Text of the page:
Costa Rica Labor Law

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Income Tax

What are the income tax laws in Costa Rica?

Income Tax Laws

The fiscal year - for the purpose of calculation of taxes - runs from October 1 to September 30 in Costa Rica. The income of individuals includes gross salary, wages, pension, commissions, various bonuses, allowances, and any other benefits in kind. All expenses have to be included in the assessment of employment income.

The taxes differ for residents and non-residents when income is included from non-employment sources - for example, shares and dividends, rental income, etc. Here is an outline of how the Income Tax law works in Costa Rica.

  • Personal Income Tax

    The personal income tax is calculated for those who earn a fixed salary or remuneration and those who earn out of other profit-generating activities like a business, etc.

  • Persons with Fixed Salary

    A withholding tax rate depending upon the monthly salary of the individual is levied. This is a progressive tax of 15% and is levied according to various slabs as announced by the Costa Rica Government every year.

    A monthly credit for the tax would be applicable for each dependent according to the following categories:

    A minor (less than 18 years)

    Physically or mentally handicapped dependent unable to earn their own living

    High school or college student less than 25 years old

    The credit is applicable to the spouse of the income-tax payer if legal separation has not taken place. The tax credit applies to only one partner if both the individuals of a married couple are tax payers

  • Individuals with Profit-Generating Activities

    The income tax for individuals engaged in profit-generating activities like business, etc. is calculated according to the various slabs announced by the Costa Rica Government every year. For example, business owners are exempted from tax for net income up to 2,890,000 colons in 2011. There is a progressive 10% increase in tax as income increases.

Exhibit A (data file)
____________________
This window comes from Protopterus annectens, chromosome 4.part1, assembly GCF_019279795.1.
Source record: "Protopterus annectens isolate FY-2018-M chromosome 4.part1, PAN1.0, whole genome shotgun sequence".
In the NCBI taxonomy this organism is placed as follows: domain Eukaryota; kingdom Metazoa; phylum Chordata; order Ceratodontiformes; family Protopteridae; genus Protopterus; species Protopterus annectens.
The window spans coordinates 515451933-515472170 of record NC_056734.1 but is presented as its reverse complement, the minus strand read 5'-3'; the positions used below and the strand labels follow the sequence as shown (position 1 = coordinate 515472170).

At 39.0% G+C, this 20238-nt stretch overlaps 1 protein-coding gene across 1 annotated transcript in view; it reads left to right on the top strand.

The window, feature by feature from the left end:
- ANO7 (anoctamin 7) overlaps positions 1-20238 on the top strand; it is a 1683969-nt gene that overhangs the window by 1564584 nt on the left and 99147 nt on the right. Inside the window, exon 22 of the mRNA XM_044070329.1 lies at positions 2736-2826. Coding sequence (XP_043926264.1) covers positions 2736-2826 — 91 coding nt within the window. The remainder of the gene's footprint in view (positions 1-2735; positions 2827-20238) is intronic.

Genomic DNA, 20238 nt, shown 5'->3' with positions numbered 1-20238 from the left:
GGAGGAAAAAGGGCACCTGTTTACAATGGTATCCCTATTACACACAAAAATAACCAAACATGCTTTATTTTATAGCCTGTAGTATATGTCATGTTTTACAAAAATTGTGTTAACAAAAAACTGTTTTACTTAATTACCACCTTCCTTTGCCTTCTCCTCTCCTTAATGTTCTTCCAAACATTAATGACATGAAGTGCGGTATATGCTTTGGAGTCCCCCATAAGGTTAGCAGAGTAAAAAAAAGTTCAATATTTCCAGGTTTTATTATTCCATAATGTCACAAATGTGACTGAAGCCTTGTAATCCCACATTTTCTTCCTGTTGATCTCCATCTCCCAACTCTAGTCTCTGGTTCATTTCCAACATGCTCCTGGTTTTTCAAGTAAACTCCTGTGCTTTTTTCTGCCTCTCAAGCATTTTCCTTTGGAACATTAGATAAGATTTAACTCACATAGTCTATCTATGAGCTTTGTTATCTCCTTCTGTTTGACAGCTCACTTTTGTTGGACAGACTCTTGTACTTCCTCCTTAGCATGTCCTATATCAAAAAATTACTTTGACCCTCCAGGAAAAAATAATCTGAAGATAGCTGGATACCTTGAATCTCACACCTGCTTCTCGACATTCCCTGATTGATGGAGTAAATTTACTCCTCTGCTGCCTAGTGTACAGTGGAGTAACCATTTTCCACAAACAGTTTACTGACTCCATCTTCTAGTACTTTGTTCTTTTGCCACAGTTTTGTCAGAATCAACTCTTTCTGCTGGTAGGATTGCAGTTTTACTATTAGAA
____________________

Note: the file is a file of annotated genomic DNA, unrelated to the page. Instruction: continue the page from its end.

• Income Tax for Income from Non-Employment Sources

    Individuals can earn income from sources that do not fall in the employment category. For example, income may accrue from bonuses, dividends on shares, profit share schemes, interest on loan deposits, and rent, etc. Several non-employment sources of income are exempted fro the tax rules. These include gains from capital assets like selling of a house, plot, etc, Christmas bonus (that is one month's salary to be given by an employer after every year of service on a mandatory basis), gifts, income from securities that are exempted, inheritances, etc.

    The Costa Rica Government offers a special incentive for tourism development so purchases of shares in an entity that is involved in the hotel business, airlines, water transportation, or car rentals can deduct up to 50% of the shareholding value from the income for the calculation of the income tax. The deduction must not be more than 25% of the individual's annual tax payment.

    Spouses are treated as individuals in the calculation of income tax for income from non-employment sources.

    The non-employment source income of non-residents is taxed at source or totally exempted depending upon the category.